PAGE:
Leslie Wilson’s post on War and Peace last month set me thinking about adaptations and the historical connections between film and the novel. I think several contributors to this blog write or have written in different media, and I wonder if they, like me, have gained insights about one medium through working in another. I’ve heard Helen Dunmore talk about how poetry has helped her pace her novels and the poet Kate Clanchy has spoken of her short stories benefiting from the dialogue skills she gained in writing radio drama. As for me, I have attended many scriptwriting courses, but have often found what I learned relevant and highly valuable in relation to novel-writing. As a consequence, I am very drawn to the relationship between film and the novel.
Of course, the history of film has been linked to the novel from the start, even though, as renowned ‘script doctor’ Linda Seger points out, literature tends to resist film during the adaptation process. Likewise, George Bluestone (I love his name) – an early writer on adaptation – talked about “the fitful relationship” between the word and the image, and memorably declared the film and the novel to be “overtly compatible” but “secretly hostile.”
Writing novels, clearly, is a one-person cottage industry, whereas film is collaborative and produced on an industrial scale. Even in the 1930s Erwin Panovsky was likening the process of making a film to that of building a medieval cathedral. But what links them is stories. Once the film-going public got used to seeing moving pictures (early audiences were perfectly happy to watch depictions of galloping horses or railway engines or simple street scenes), and once film’s potential as a story-telling vehicle became evident, the search for narratives began in earnest.
And where did they look for their stories? To the novel, of course. Virginia Woolf was a regular cinema-goer, and was scathing about the manner in which cinema had appropriated narratives from, predominantly, the nineteenth-century novel. She wrote (Woolf did scathing terribly well): “The cinema fell upon is prey with immense rapacity and to this moment largely subsists upon the body of its unfortunate victim.”
Unsurprisingly, the work of Dickens, in particular, was seized upon as suitable material: around one hundred different adaptations of his novels were produced in the era of silent film. And not only did Dickens’s stories inspire the early filmmakers, his writerly techniques, too, were influential. As any film students will tell you, Sergei Eisenstein, in a seminal essay, “Dickens, Griffith, and the Film Today,” describes how Dickens’s prose fiction was the inspiration behind early director D. W. Griffith’s attempts to create the basics of a film grammar: parallel montage, the close-up, the dissolve, the panning shot, and so on.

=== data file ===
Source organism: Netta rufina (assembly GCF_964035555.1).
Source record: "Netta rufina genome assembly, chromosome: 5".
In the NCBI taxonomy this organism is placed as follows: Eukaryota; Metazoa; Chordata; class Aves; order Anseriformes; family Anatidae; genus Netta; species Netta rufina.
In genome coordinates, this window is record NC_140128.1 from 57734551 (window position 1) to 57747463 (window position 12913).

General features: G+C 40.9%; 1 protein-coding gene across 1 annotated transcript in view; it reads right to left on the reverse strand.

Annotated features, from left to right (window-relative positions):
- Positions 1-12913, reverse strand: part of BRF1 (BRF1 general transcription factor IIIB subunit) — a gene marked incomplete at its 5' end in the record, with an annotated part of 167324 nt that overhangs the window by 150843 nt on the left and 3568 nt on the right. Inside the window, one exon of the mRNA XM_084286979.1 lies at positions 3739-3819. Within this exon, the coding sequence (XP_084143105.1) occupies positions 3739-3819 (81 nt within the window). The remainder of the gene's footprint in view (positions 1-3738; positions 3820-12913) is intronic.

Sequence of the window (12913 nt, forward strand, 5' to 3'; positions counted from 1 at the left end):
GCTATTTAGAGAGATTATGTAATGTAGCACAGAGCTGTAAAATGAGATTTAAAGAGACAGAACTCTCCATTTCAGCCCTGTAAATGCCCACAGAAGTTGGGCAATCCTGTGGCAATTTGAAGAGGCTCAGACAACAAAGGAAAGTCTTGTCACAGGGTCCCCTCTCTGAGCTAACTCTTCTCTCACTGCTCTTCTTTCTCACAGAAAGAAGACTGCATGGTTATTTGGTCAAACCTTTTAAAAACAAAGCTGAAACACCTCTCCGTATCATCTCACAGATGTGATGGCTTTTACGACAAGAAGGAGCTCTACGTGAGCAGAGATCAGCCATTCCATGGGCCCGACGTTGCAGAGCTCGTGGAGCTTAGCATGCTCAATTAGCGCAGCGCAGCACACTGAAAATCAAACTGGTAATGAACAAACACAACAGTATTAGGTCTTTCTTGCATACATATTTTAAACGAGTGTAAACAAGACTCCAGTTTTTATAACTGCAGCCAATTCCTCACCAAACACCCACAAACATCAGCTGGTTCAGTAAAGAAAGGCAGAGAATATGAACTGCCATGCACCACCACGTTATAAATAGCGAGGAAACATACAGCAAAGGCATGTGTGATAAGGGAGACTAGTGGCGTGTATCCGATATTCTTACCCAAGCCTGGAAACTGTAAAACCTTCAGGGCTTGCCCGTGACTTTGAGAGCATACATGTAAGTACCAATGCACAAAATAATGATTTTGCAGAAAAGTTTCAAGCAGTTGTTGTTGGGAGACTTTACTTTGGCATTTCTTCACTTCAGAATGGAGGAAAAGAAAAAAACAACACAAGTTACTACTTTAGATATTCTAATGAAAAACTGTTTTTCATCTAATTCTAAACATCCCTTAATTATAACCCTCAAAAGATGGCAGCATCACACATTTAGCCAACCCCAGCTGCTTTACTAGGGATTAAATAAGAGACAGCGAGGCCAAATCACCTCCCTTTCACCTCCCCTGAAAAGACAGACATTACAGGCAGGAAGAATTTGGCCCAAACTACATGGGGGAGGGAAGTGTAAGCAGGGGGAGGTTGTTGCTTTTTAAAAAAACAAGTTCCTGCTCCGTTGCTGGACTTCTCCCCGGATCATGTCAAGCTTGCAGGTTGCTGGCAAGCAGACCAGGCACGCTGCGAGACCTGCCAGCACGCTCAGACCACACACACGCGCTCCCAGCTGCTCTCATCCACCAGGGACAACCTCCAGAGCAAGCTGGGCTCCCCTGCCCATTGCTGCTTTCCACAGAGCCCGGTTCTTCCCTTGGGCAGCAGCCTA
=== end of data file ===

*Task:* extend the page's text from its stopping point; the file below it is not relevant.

Virginia Woolf remained distinctly underwhelmed by the early language of film and compared it to the subtle poetic imagery at the novelist’s disposal. In film, she complained, “A smashed chair is jealousy. A grin is happiness. Death is a hearse.’ Other aspects of cinema, though, clearly attracted her. “The most fantastic contrasts,” she wrote, “could be flashed before us with a speed which the writer can only toil after in vain.” And, after labouring all week on writing an action scene that would take fifteen seconds to watch on film and (dare I say it?) would probably be more effective in that medium (though obviously the novel trumps film in many other respects), I have to agree. I’ve also seen it argued, at least, that Woolf’s own experimental writing might have been influenced by cinema – montage and the shifting of camera angles and distances.
Coming back to Leslie’s post on War and Peace, I was fascinated to come across Leo Tolstoy’s 1908 take on cinema. He is impressively positive and forward-looking about the birth of a rival art form:
“[…] it is much better than the heavy, long-drawn-out kind of writing to which we are accustomed. It is closer to life. In life, too, changes and transitions flash by before our eyes, and emotions of the soul are like a hurricane. The cinema has divined the mystery of motion. And that is its greatness.”
Some great novelists have turned to the cinema to make a living in at various points: F. Scott Fitzgerald, for example, did a stint Hollywood, though not very successfully; William Faulkner fared better and worked with Howard Hawks on The Big Sleep and To Have and Have Not. Graham Greene famously wrote the screenplay for the The Third Man. Nowadays, with cinema an established, if not dominant, art form, few novelists would be trusted to put their inky fingers on a screenplay, and it is most likely to be through buying the film rights that the film industry pays for the novelist’s bacon (if she’s lucky!). Although there are exceptions: Deborah Moggach springs to mind, and William Boyd. But I should have loved to have seen what innovative thing Virginia Woolf might have come with up for the big screen. Art house cinema without a doubt. And as for Leo Tolstoy – what might the author of War and Peace have done with a long-running political drama for television? Such a shame you can’t commission dead writers. Now there’s an idea for a movie...